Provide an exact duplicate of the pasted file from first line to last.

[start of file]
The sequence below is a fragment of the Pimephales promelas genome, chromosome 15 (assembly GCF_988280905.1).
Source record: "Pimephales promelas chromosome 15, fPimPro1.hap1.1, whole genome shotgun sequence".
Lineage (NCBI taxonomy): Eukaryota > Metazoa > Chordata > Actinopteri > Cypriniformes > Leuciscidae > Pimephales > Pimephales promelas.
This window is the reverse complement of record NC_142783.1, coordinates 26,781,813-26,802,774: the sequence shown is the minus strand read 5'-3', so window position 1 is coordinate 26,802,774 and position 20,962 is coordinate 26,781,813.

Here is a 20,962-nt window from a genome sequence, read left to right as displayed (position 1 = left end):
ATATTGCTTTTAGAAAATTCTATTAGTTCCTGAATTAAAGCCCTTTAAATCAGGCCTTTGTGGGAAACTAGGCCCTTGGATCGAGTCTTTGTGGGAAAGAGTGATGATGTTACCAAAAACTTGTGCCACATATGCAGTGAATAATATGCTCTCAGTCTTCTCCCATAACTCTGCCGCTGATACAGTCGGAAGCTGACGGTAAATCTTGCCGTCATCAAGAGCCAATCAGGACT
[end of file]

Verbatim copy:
The sequence below is a fragment of the Pimephales promelas genome, chromosome 15 (assembly GCF_988280905.1).
Source record: "Pimephales promelas chromosome 15, fPimPro1.hap1.1, whole genome shotgun sequence".
Lineage (NCBI taxonomy): Eukaryota > Metazoa > Chordata > Actinopteri > Cypriniformes > Leuciscidae > Pimephales > Pimephales promelas.
This window is the reverse complement of record NC_142783.1, coordinates 26,781,813-26,802,774: the sequence shown is the minus strand read 5'-3', so window position 1 is coordinate 26,802,774 and position 20,962 is coordinate 26,781,813.

Here is a 20,962-nt window from a genome sequence, read left to right as displayed (position 1 = left end):
ATATTGCTTTTAGAAAATTCTATTAGTTCCTGAATTAAAGCCCTTTAAATCAGGCCTTTGTGGGAAACTAGGCCCTTGGATCGAGTCTTTGTGGGAAAGAGTGATGATGTTACCAAAAACTTGTGCCACATATGCAGTGAATAATATGCTCTCAGTCTTCTCCCATAACTCTGCCGCTGATACAGTCGGAAGCTGACGGTAAATCTTGCCGTCATCAAGAGCCAATCAGGACT